We must use this knowledge from and about assessment data, in forward-thinking, nuanced ways, to actively help our at-promise students set and achieve their goals and dreams. We also must be willing to share our data with one another, setting aside ego, always with our collective goal of student learning in mind.

6) Partner With Families and Communities

Schools, students, and teachers cannot survive in isolation. Today’s teacher leaders look beyond the classroom and school to make connections with the many stakeholders in their students’ education. These stakeholders can include parents, community members, and outside service-providers such as social workers, after-school programs and medical professionals. One of my favorite field trips ever, which earned our school a generous grant, was when my colleagues and I took our at-promise middle school students walking through their own poverty-stricken, gang-ridden neighborhood to a show at the beautiful arts center just a couple miles outside of it. We used the experience to collaborate with local parents, elders, shop owners, police officers, and others to connect our school with the broader community and empower neighborhood pride. The students (and we teachers) felt like rock stars, and the connection was palpable. Teacher leadership requires true understanding of the impact that families, cultures, and communities have on student learning — and actively creates partnerships with these key stakeholders in students’ success.

7) Advocate Publicly for Education and the Teaching Profession

As teachers, the majority of our days are spent designing, delivering and assessing the curriculum our students need to be successful. Add in the extra responsibilities of teaching at-promise students, and this leaves little time for engaging in educational policy and advocacy beyond our classrooms.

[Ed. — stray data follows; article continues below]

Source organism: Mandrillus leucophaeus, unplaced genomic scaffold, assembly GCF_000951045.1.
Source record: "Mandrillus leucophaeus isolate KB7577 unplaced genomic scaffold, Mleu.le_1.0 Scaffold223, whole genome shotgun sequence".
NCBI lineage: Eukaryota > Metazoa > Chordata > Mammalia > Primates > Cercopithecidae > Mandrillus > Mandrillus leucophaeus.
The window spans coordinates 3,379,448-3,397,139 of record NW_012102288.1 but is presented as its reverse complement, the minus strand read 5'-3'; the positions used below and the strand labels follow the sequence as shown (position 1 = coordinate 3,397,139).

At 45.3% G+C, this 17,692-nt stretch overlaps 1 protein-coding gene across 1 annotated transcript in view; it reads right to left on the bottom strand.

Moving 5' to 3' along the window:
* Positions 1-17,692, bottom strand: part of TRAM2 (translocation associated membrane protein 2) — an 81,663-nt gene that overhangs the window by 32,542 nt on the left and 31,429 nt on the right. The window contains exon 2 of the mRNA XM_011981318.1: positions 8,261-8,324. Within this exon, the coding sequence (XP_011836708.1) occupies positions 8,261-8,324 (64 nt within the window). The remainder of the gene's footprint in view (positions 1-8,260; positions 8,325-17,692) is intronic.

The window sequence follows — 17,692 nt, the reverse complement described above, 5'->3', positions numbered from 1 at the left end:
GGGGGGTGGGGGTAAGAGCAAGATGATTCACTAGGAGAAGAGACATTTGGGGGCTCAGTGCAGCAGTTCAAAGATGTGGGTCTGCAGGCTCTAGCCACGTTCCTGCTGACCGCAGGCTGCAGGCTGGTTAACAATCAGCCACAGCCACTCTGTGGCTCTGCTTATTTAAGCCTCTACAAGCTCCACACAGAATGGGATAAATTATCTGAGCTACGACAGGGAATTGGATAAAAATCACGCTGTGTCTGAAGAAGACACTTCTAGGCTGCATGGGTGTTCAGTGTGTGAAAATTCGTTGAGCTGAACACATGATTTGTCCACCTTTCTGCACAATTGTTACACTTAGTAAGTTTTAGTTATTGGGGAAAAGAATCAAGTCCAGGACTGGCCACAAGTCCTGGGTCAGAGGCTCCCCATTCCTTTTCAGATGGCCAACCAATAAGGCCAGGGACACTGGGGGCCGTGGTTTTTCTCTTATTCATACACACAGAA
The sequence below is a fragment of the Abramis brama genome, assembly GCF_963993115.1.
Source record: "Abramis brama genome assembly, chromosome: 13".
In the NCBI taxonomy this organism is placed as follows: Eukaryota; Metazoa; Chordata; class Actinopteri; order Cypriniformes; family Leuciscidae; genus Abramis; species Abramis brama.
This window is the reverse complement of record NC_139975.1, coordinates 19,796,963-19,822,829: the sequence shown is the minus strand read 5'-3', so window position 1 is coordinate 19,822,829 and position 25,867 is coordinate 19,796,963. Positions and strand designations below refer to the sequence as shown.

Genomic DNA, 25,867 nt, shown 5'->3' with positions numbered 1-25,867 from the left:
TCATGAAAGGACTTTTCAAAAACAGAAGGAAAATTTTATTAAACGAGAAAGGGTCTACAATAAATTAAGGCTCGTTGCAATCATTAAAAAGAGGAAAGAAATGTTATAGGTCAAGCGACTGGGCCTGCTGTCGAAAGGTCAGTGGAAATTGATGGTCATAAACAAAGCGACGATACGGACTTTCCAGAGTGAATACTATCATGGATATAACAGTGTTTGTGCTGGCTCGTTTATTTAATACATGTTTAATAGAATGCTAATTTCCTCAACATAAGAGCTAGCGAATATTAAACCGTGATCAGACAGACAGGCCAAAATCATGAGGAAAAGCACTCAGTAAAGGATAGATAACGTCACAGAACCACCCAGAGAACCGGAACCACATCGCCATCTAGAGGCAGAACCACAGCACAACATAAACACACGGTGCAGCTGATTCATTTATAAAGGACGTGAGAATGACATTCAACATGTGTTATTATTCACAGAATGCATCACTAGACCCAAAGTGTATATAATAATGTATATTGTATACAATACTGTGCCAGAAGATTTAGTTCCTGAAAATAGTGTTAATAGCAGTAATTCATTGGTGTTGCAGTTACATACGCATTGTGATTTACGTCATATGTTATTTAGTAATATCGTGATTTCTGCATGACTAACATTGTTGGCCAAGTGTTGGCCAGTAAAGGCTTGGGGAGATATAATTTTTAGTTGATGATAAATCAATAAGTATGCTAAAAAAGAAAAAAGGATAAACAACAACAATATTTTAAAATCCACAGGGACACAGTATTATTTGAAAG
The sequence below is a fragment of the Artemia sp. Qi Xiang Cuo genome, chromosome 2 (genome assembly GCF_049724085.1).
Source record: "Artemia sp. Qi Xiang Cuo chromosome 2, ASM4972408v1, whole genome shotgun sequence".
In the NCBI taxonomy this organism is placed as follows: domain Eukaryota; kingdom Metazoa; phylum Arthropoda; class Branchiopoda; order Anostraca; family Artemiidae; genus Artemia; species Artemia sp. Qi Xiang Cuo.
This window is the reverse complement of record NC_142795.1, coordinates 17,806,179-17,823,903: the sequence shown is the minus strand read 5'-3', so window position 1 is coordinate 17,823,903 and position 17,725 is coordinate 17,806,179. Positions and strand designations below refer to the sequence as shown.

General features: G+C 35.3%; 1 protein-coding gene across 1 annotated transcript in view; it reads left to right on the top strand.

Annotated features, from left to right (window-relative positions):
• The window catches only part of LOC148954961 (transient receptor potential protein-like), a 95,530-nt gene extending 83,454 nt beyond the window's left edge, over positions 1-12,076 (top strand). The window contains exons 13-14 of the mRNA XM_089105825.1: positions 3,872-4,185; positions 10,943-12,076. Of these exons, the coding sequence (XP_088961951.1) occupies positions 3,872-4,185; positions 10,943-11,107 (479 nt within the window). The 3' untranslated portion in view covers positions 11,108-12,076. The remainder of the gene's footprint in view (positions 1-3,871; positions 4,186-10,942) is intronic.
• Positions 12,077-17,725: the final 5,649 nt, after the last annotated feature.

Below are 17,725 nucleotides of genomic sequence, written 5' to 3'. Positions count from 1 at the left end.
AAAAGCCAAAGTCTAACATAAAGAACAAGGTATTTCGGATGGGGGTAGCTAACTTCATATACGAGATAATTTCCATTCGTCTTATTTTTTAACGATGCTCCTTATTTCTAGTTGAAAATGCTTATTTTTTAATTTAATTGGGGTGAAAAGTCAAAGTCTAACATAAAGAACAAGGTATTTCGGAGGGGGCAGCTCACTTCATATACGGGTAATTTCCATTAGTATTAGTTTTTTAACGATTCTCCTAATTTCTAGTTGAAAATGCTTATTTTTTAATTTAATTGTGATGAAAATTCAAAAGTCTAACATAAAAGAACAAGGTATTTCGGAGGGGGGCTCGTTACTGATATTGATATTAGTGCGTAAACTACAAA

However, until we step out of our schools, step up as teacher leaders, and concern ourselves with the policies and public rhetoric that shape the work we do, true reform can never happen. Today’s teacher leaders need to evolve beyond old “teachers vs. policymakers” thinking, beyond seeing them as separate. Just as we need policymakers to understand the complex work we do, we need teachers to understand the complex work they do, and we need to work together to do this.

Teacher leadership means serving as a bridge between the front lines of our schools and the shaping of public policies that affect them. It means having a stake in education beyond our day-to-day classroom experience, knowing this also serves our students. In addition, it means considering ourselves as public professionals, representing our profession in the public eye, and advocating publicly for high quality education for all students.

Bringing Teacher Leadership To Main Street

So, perhaps as we learn more about these new standards and the impact they can have on education, we may find that they have a bit of Harold Hill bandleader-flair in them after all. While teacher leadership serves well as the foundational sheet music for improving education today, it also deserves to march in the Main Street parade.

Thankfully, there have always been teacher leaders who advocate for our at- promise students in a multitude of ways. The Teacher Leader Model Standards represent an important development in making those roles recognized and respected, and they offer a great opportunity to help our profession thrive in this new era.

Alex Kajitani is the 2009 California Teacher of the Year, and a Top-4 Finalist for National Teacher of the Year. A leading authority on teacher-leadership, he is the author of Owning It: Proven Strategies for Success in ALL of Your Roles as a Teacher Today, which was named “Recommended Reading” by the U.S. Department of Education. He is a highly sought-after speaker, with a popular TED Talk, and is the ideal speaker for your next conference or event. Alex is also creator of The Rappin’ Mathematician and author of The Teacher of the Year Handbook, and has been featured in many books and media outlets, including the CBS Evening News. Learn more at www.AlexKajitani.com